The CBO's latest projections see an economic slowdown that doesn't become a recession. The letter accompanying the projections also nicely encapsulates why you won't see me doing any macroeconomic forecasting (emphasis added):
CBO’s previous forecast, which was embodied in budget projections released in January, was finalized in early December 2007. However, data released since then––especially regarding the labor market––indicate that economic conditions are weaker than previously projected, and conditions in some segments of financial markets remain worrisome. Other indicators––such as production indices and information on retail sales and sales of new homes––also suggest a slowing in economic activity.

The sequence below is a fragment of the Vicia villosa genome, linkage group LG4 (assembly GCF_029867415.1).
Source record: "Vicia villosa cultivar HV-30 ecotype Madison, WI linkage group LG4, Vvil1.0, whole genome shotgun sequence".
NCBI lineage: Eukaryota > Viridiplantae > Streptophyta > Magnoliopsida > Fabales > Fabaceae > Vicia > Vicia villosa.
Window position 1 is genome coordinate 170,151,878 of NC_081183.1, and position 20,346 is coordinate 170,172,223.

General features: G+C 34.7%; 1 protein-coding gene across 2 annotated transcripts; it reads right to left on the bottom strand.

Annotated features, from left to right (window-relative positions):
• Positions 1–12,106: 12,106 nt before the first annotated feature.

At the same time, changes in monetary policy have been more substantial than CBO assumed in December, and fiscal policy stimulus has been enacted. The Federal Reserve reduced the target for the federal funds rate by 125 basis points in January, and financial markets anticipate further easing in the near future. In addition, the Economic Stimulus Act of 2008 will provide about $150 billion in tax rebates and business tax deductions in fiscal year 2008. CBO anticipates that the recent monetary and fiscal policy actions will provide significant support to the economy in 2008.
Basically, one of the biggest determinants of whether or not there's going to be a recession is whether or not the Fed thinks there's going to be a recession. If they think it's likely, they'll act aggressively to avoid one and there likely won't be one. If they don't think there's going to be one, then there just might be a recession. At that point, though, in terms of accurate forecasting we're talking about mind-reading rather than economics.